Germany admits failures in fight against PKK

Gabriel says Ankara is right in criticising Berlin for not doing enough to fight propaganda of terror group in Germany

Germany admits failures in fight against PKK

World Bulletin / News Desk

Foreign Minister Sigmar Gabriel has admitted Germany's failures in combatting propaganda activities of the PKK terror group in his country.

“I think Turkey is right when it warns us and says we should not allow the PKK to carry out propaganda activities in public,” Gabriel told reporters in a news conference at the Foreign Ministry on Friday.

“I also think that it is unacceptable to ban public appearances of Turkish politicians, but at the same time [we] allow posters of Mr. Ocalan,” he said, referring to rallies of PKK followers in Germany, in which they use flags of the terrorist group and its so-called chief, Abdullah Ocalan.

Germany outlawed the PKK in 1993, but authorities have been reluctant to take strong measures against the propaganda, funding and recruitment activities of the group, which is also listed as a terrorist organization by the EU and the U.S.

Berlin’s reluctance in combatting PKK activities in the country has been the source of major friction between Turkey and Germany, and the issue was recently raised by President Recep Tayyip Erdogan during his meeting with Gabriel in Ankara early this month.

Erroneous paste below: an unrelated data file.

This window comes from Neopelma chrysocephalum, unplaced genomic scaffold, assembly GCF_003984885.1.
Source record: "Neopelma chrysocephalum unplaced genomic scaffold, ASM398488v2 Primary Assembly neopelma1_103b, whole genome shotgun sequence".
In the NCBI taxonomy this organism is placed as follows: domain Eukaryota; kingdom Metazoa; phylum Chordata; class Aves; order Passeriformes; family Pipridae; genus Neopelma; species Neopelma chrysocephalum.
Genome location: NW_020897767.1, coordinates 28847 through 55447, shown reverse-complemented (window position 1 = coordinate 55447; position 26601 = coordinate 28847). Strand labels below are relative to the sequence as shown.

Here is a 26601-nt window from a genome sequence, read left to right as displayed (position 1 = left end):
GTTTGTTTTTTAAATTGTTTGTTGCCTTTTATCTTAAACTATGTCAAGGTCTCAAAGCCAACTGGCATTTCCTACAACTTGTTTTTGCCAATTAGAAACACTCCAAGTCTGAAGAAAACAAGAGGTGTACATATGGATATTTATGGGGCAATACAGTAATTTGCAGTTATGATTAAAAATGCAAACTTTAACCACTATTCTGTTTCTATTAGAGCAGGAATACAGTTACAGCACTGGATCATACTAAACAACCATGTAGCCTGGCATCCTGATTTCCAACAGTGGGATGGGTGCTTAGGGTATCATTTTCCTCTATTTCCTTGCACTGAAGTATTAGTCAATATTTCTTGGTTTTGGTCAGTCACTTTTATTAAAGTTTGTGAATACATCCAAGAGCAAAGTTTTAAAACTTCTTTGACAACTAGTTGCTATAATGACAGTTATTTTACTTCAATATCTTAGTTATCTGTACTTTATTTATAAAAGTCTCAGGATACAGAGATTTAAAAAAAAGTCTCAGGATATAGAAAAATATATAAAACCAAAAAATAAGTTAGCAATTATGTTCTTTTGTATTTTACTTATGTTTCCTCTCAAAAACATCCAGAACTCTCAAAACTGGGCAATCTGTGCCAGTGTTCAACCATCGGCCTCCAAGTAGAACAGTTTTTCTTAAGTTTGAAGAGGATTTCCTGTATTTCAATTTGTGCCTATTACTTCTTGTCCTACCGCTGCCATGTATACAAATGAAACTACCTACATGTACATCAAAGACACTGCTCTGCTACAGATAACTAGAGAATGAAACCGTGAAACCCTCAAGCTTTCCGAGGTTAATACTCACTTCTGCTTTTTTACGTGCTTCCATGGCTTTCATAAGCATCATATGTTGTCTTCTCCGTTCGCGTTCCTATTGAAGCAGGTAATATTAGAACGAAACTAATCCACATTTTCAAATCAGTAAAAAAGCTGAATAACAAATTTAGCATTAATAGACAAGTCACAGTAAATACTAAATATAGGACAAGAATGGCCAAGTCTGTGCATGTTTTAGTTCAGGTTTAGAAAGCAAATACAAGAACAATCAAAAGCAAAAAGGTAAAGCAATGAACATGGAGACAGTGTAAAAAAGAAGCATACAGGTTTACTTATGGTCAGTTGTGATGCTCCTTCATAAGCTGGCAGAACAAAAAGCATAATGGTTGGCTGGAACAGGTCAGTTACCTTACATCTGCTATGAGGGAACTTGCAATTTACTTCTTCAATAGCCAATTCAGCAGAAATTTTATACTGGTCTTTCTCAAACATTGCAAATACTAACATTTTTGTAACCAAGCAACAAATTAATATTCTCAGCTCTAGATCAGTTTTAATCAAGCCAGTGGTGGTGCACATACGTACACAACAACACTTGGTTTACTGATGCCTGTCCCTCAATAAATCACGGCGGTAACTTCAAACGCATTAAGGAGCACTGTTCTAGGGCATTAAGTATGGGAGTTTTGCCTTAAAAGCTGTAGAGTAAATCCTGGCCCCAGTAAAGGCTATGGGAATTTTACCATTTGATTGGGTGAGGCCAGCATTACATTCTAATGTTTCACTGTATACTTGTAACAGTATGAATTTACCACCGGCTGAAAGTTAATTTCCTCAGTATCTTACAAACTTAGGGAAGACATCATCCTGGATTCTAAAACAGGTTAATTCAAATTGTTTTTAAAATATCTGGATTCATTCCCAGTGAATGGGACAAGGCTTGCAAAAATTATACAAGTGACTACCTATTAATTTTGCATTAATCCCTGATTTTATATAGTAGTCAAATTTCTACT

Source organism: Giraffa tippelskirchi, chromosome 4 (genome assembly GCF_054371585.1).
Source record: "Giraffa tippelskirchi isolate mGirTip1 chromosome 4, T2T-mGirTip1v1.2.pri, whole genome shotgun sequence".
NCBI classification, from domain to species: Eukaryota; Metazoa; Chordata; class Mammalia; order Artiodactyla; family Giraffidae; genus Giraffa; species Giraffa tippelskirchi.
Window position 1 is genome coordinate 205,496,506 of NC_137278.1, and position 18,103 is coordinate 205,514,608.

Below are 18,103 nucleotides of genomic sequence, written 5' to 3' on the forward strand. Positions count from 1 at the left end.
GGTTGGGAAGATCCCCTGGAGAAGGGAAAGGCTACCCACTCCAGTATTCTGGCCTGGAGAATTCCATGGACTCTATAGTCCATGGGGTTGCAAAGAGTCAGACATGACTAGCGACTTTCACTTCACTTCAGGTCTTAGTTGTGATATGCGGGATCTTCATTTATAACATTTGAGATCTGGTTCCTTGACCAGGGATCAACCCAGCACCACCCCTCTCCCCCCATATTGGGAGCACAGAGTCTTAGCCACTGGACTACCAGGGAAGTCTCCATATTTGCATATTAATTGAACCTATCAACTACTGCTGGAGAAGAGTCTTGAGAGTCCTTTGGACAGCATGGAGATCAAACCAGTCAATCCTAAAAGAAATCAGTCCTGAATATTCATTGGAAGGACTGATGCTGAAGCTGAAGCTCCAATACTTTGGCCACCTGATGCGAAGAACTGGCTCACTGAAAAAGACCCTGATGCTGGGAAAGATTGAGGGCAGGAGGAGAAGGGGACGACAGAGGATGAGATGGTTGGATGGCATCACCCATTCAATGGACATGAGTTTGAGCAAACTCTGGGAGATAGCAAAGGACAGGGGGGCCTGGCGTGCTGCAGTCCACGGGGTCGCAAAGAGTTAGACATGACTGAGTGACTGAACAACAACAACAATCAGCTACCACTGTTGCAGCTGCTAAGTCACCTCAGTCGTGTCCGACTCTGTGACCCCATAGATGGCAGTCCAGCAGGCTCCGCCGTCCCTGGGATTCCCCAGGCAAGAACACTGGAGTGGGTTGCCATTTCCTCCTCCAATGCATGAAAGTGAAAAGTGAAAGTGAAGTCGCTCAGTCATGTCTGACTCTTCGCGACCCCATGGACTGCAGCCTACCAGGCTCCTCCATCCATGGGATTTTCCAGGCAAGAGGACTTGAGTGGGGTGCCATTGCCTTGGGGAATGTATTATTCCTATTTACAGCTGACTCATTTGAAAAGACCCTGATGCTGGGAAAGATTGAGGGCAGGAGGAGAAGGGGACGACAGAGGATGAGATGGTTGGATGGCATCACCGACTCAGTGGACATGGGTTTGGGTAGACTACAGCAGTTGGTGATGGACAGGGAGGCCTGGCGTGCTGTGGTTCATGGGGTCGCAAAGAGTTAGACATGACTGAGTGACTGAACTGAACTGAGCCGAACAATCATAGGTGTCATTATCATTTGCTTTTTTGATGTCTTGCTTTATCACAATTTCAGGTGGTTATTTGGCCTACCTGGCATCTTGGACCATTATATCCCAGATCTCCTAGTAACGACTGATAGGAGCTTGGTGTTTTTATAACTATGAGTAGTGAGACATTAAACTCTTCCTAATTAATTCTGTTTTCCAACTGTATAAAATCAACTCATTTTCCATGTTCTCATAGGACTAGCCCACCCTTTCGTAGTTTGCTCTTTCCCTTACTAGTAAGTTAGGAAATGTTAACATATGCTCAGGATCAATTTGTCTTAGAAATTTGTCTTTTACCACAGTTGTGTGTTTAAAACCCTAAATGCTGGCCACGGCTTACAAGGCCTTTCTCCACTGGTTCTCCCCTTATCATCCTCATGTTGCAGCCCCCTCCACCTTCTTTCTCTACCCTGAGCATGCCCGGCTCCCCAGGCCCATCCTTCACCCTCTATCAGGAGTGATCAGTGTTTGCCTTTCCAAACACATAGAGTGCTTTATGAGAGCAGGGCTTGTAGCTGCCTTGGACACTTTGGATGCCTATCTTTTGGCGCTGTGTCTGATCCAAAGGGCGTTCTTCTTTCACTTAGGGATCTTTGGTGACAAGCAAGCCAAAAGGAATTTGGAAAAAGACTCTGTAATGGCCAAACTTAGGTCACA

The top German diplomat said on Friday the PKK was not only a threat for Turkey, but also Germany.

“The PKK was banned in our country in the early 90s, not only for what it did in Turkey, but also due to its involvement in extortion, drug trafficking, arms trade in our country; [and] due to the threat for citizens who came from Turkey to Germany,” he said.

The PKK has more than 14,000 followers in Germany, and raised more than €13 million ($14.3 million) in 2015, according to reports by the German domestic intelligence agency, the BfV.

German courts opened more than 4,000 cases against PKK suspects since 1993, but German authorities often turned down extradition demands by Ankara.

Gabriel argued that German government have no influence on the decisions of independent courts and urged the Turkish side to send legally-sound evidence to their German counterparts.

Güncelleme Tarihi: 01 Temmuz 2017, 01:02